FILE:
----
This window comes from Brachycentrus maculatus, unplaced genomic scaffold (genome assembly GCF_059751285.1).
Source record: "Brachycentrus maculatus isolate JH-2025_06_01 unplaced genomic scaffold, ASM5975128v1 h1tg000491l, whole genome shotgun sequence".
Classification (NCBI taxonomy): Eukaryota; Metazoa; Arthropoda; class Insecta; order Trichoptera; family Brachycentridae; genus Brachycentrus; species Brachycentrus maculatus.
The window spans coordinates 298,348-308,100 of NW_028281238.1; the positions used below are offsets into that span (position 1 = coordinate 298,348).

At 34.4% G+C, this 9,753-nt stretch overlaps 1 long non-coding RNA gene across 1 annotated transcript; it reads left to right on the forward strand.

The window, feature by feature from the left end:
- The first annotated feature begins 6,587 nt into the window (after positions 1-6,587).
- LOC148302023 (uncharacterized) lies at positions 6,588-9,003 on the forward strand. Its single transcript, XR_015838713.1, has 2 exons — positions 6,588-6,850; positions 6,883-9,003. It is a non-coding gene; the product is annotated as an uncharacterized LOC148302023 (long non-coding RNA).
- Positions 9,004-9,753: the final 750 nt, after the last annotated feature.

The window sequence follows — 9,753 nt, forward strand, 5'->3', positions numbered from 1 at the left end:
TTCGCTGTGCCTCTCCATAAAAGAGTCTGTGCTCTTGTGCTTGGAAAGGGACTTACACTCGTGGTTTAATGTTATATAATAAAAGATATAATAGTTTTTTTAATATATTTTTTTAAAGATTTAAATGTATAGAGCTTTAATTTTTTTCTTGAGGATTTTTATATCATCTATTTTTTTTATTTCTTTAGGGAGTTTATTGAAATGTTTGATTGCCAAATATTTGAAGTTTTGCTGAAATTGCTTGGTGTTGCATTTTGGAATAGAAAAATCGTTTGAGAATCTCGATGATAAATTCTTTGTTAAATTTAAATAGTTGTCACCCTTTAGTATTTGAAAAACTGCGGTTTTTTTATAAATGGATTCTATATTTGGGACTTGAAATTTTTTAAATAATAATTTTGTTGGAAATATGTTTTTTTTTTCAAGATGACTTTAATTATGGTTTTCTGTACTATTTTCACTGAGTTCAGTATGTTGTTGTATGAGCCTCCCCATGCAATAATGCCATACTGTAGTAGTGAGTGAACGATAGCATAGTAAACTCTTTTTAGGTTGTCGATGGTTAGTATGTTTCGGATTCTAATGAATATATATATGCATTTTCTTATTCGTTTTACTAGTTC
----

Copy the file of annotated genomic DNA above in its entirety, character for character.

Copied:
This window comes from Brachycentrus maculatus, unplaced genomic scaffold (genome assembly GCF_059751285.1).
Source record: "Brachycentrus maculatus isolate JH-2025_06_01 unplaced genomic scaffold, ASM5975128v1 h1tg000491l, whole genome shotgun sequence".
Classification (NCBI taxonomy): Eukaryota; Metazoa; Arthropoda; class Insecta; order Trichoptera; family Brachycentridae; genus Brachycentrus; species Brachycentrus maculatus.
The window spans coordinates 298,348-308,100 of NW_028281238.1; the positions used below are offsets into that span (position 1 = coordinate 298,348).

At 34.4% G+C, this 9,753-nt stretch overlaps 1 long non-coding RNA gene across 1 annotated transcript; it reads left to right on the forward strand.

The window, feature by feature from the left end:
- The first annotated feature begins 6,587 nt into the window (after positions 1-6,587).
- LOC148302023 (uncharacterized) lies at positions 6,588-9,003 on the forward strand. Its single transcript, XR_015838713.1, has 2 exons — positions 6,588-6,850; positions 6,883-9,003. It is a non-coding gene; the product is annotated as an uncharacterized LOC148302023 (long non-coding RNA).
- Positions 9,004-9,753: the final 750 nt, after the last annotated feature.

The window sequence follows — 9,753 nt, forward strand, 5'->3', positions numbered from 1 at the left end:
TTCGCTGTGCCTCTCCATAAAAGAGTCTGTGCTCTTGTGCTTGGAAAGGGACTTACACTCGTGGTTTAATGTTATATAATAAAAGATATAATAGTTTTTTTAATATATTTTTTTAAAGATTTAAATGTATAGAGCTTTAATTTTTTTCTTGAGGATTTTTATATCATCTATTTTTTTTATTTCTTTAGGGAGTTTATTGAAATGTTTGATTGCCAAATATTTGAAGTTTTGCTGAAATTGCTTGGTGTTGCATTTTGGAATAGAAAAATCGTTTGAGAATCTCGATGATAAATTCTTTGTTAAATTTAAATAGTTGTCACCCTTTAGTATTTGAAAAACTGCGGTTTTTTTATAAATGGATTCTATATTTGGGACTTGAAATTTTTTAAATAATAATTTTGTTGGAAATATGTTTTTTTTTTCAAGATGACTTTAATTATGGTTTTCTGTACTATTTTCACTGAGTTCAGTATGTTGTTGTATGAGCCTCCCCATGCAATAATGCCATACTGTAGTAGTGAGTGAACGATAGCATAGTAAACTCTTTTTAGGTTGTCGATGGTTAGTATGTTTCGGATTCTAATGAATATATATATGCATTTTCTTATTCGTTTTACTAGTTC